Down Payment And Closing Costs Required For Home Closing: Cash To Close

Cash To Close On Home Purchase

Gustan Cho Associates

If you are a home buyer and need a mortgage, your mortgage lender will need to verify that you have enough down payment and closing costs for the mortgage closing.  This is called cash to close.  All down payment and closing costs need to be verified funds.  Mortgage lenders will require 60 days of bank statements to verify that you did not have any bank overdrafts in the past 60 days and that you have enough cash to close that is sourced.  By sourced, all irregular deposits and large deposits that you made in your bank account needs to be sourced and explained.  For example, if you had a large irregular deposit from a IRS refund check, the mortgage loan underwriter will need to see the copy of the check from the IRS and the copy of the deposit slip in order for that large irregular deposit to be classified as sourced and for you to be able to use it as cash to close on your mortgage loan closing.  If you made an irregular large deposit of $5,000, that cash deposit cannot be considered sourced funds and that $5,000 cannot be used as part of your down payment on your home purchase.  All cash deposit is considered non-sourced funds and does not count as sourced funds.  Closing costs can be received via sellers concessions towards a home buyer’s closing costs and if there are enough sellers concession, the home buyer does not have to worry about have those closings costs in their bank statements.  In the event if the home seller will not give a sellers concession, the mortgage lender can cover part or all of the home buyer’s closing costs by a mortgage lender’s credit towards the home buyer’s closing costs in lieu of a higher interest rate.

Cash To Close

The home buyer’s bank statements will always be scrutinized throughout the mortgage approval process until the mortgage loan underwriter will issue a clear to close.  A clear to close is when a mortgage loan underwriter signs off on the mortgage loan and gives the mortgage company the clear to fund the mortgage loan.  However, prior to issuing a clear to close, the mortgage loan underwriter will need to verify the mortgage loan borrower’s bank account one final time to make sure that the mortgage loan borrower has sufficient sourced funds.  Just because the mortgage loan borrower had enough cash to close on the initial part of the mortgage approval process does not mean that the mortgage loan underwriter will use that bank statement.  Bank statements can be requested several times during the mortgage approval process.  If the mortgage loan borrower withdrew part of their savings during the mortgage loan approval process and does not enough sourced funds that can be used for the down payment or closing costs,  getting a clear to close will be an issue.  This is a common problem but there are always solutions when a mortgage loan borrower comes up short with cash to close.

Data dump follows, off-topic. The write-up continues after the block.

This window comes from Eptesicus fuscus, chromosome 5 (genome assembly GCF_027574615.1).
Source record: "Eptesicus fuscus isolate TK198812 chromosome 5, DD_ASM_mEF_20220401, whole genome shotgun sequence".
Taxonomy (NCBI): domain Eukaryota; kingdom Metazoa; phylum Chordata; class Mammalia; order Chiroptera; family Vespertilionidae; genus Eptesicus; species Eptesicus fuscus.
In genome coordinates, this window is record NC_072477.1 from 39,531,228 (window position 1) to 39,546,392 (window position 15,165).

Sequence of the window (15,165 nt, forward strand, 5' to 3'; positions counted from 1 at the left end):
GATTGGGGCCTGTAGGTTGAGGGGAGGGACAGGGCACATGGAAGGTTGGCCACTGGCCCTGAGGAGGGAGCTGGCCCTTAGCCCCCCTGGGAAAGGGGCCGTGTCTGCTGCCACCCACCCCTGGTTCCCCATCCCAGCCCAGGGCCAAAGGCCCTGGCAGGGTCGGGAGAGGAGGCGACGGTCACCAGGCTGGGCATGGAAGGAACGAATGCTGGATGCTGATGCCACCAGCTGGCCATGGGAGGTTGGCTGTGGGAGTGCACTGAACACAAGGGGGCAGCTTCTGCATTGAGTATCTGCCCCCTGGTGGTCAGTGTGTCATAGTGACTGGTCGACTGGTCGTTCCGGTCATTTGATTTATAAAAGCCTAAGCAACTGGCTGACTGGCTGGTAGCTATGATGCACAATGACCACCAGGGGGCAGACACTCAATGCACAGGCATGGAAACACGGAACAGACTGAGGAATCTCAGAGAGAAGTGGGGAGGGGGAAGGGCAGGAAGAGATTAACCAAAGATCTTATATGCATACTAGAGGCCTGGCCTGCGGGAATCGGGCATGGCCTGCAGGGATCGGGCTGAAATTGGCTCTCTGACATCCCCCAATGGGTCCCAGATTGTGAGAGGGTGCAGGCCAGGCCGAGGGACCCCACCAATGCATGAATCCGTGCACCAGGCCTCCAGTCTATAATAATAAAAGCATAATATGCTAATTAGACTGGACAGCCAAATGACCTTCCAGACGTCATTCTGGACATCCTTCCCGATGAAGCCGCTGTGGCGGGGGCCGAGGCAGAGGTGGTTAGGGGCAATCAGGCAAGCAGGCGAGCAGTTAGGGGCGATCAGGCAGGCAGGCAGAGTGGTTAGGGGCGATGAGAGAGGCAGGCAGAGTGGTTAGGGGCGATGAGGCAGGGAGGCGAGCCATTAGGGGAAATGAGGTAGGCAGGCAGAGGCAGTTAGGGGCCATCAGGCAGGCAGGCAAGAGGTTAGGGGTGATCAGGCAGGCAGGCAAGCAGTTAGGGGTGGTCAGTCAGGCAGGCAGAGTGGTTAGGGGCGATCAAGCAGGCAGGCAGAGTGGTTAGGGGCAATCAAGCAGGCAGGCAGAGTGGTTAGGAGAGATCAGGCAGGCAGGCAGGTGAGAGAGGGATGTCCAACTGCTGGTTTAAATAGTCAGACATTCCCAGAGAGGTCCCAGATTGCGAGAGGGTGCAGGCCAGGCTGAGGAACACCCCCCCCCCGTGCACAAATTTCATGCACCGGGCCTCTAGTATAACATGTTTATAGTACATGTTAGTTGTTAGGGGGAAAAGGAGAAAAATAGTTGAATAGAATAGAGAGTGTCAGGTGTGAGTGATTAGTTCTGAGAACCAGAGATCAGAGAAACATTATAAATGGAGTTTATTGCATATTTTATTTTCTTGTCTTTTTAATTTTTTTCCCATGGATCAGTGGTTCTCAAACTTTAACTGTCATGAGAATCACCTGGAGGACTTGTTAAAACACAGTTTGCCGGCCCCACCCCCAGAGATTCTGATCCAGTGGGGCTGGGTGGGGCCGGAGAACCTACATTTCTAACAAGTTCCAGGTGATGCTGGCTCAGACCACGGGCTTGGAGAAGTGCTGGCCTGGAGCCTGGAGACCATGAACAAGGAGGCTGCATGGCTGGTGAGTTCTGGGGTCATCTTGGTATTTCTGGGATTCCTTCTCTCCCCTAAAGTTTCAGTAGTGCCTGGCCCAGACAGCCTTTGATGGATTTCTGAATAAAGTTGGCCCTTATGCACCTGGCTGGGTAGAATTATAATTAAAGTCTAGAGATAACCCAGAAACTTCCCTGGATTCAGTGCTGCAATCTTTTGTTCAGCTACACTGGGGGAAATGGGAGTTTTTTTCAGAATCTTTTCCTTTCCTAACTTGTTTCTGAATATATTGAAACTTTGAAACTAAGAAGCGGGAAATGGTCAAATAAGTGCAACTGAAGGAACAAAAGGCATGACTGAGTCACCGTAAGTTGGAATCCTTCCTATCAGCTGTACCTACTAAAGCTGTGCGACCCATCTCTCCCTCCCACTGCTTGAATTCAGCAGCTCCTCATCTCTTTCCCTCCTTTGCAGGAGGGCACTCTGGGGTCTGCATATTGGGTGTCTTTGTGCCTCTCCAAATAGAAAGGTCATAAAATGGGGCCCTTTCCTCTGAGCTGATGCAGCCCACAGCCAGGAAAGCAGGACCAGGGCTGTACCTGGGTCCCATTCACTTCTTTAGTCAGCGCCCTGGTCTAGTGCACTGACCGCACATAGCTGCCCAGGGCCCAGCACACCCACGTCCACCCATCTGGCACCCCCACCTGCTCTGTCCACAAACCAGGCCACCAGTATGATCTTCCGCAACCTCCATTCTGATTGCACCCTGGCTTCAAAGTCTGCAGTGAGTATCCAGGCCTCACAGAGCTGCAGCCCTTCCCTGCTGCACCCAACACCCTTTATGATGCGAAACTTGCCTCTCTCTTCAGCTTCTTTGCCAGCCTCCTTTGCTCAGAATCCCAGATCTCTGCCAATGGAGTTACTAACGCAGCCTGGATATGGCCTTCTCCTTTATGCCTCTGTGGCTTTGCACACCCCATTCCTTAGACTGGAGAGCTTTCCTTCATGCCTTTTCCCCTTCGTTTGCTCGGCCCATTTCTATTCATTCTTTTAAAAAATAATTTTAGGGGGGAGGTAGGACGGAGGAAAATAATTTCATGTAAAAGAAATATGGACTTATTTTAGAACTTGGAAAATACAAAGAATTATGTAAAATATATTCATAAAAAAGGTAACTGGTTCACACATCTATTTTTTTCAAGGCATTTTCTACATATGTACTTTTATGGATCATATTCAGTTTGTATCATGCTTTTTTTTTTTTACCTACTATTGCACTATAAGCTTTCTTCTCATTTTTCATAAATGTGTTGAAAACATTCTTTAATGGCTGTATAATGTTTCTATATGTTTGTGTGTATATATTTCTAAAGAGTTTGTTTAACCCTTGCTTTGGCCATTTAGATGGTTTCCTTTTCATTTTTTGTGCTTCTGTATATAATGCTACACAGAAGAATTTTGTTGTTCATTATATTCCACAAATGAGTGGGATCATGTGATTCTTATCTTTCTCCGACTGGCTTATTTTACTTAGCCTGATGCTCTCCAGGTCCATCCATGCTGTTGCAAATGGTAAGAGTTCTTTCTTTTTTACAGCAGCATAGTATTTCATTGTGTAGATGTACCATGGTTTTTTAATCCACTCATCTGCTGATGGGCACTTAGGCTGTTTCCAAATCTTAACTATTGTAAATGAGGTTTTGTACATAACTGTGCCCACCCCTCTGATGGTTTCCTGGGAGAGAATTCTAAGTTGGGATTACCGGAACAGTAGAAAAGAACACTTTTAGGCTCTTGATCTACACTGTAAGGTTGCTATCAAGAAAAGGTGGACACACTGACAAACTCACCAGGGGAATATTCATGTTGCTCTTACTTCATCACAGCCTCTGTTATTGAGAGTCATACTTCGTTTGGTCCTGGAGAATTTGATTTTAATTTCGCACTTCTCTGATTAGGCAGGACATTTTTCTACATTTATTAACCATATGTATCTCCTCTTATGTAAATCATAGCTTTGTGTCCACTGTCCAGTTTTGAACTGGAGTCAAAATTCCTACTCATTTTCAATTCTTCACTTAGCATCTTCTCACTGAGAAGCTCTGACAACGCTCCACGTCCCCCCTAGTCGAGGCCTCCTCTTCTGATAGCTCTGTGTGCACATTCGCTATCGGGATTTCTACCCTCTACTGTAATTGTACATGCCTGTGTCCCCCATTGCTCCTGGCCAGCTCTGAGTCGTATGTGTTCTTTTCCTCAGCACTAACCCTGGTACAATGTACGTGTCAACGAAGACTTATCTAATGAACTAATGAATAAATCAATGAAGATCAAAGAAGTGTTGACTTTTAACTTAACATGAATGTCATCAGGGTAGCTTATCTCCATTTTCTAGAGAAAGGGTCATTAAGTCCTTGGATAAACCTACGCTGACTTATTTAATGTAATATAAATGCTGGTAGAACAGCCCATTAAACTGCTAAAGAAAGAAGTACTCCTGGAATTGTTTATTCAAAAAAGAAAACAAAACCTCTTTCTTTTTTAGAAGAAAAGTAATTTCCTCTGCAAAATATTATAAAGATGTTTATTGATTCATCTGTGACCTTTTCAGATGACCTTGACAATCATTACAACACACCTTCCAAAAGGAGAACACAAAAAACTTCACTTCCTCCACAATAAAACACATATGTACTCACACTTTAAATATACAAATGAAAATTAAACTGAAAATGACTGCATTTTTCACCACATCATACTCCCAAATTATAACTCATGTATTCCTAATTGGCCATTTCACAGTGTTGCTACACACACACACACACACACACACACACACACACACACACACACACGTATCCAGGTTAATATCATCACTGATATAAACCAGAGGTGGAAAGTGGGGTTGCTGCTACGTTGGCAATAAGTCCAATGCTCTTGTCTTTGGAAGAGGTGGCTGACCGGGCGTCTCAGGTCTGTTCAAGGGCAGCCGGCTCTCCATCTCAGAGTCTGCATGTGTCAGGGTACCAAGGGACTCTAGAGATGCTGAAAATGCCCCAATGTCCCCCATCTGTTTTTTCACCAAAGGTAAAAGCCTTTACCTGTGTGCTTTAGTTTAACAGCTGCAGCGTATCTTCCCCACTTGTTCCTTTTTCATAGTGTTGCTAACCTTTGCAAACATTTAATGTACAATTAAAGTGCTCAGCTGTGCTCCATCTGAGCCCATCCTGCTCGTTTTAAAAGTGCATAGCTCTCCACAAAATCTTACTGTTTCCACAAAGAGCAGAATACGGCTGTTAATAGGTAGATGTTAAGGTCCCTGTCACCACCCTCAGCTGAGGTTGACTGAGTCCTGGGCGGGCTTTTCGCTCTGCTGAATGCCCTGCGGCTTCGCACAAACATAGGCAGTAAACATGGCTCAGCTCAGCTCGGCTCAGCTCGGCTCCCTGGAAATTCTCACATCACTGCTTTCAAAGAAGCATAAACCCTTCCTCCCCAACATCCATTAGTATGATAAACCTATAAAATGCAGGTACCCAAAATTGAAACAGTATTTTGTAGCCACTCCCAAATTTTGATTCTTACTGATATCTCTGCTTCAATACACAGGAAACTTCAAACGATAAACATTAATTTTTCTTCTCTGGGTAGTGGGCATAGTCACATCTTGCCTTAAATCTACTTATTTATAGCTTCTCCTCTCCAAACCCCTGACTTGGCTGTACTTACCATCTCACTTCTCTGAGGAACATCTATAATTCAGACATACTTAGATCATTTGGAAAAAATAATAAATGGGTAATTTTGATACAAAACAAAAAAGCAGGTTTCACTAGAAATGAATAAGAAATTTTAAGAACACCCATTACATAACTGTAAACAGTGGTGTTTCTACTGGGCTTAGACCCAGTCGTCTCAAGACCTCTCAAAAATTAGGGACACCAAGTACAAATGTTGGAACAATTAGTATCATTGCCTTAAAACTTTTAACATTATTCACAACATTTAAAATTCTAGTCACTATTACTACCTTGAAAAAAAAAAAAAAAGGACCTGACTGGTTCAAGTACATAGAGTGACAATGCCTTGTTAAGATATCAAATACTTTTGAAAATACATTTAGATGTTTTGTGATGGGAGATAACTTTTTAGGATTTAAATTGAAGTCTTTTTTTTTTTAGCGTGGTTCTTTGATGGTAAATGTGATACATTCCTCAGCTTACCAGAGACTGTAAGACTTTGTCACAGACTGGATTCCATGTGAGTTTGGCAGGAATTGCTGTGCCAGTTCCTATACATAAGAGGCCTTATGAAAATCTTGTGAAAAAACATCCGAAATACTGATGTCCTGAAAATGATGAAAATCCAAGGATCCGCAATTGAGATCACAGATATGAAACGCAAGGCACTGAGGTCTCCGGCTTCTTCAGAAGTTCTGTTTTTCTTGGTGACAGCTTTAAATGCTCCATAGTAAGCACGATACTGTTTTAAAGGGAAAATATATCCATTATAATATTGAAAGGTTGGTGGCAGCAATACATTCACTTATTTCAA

Options When There Are Not Sufficient Sourced Funds

Many mortgage loan borrowers may have enough funds to close on their mortgage loan but the key question is are those funds sourced.  Again, cash deposits are worthless and cannot be used as sourced funds.  If the mortgage loan borrower for one reason or another taps into his or her savings account during the mortgage approval process and does not have enough funds to close on his or her mortgage loan, there are options.  First option is that the home buyer can get gift funds from a family member or relative.  Gift funds are allowed if the home buyer gets a gift letter signed from the donor of the gift funds stating that the funds the recipient is receiving is not a loan and that the gift funds will not be paid back after the closing of the home.  The donor also needs to provide 30 days of bank statements showing that the gift funds has been sourced in the donor’s bank account and showing the gift funds leaving the donor’s account into the recipient’s bank account.  This can be provided by showing the wire transfer leaving the donor’s account and entering the gift recipient’s account.  Or the donor can show the copy of the check along with the deposit slip of the gift funds.

Adding Yourself To A Family Member’s Bank Account As A Joint Account Holder

Another way of showing funds is by adding the name of the mortgage loan borrower to a family member’s bank account making that that account a joint account.  The way you can use this strategy is if you have a family member who trusts you and is willing to add your name to one of their bank accounts with seasoned funds, you can add your name on their bank account as an authorized/joint account holder and after this has been done, get 60 days of bank statement printouts from the bank teller and have the bank teller date, sign, and stamp every pages of the bank statements.

Related> Down payment and closing costs

Related> Gift funds for down payment and closing costs: Home purchase

Related> Gift funds for down payment

The information contained on Gustan Cho Associates website is for informational purposes only and is not an advertisement for products offered by The Gustan Cho Team @ Gustan Cho Associates or its affiliates. The views and opinions expressed herein are those of the author and/or guest writers of Gustan Cho Associates Mortgage & Real Estate Information Resource Center website and do not reflect the policy of Gustan Cho Associates Lenders Network, its officers, subsidiaries, parent, or affiliates.

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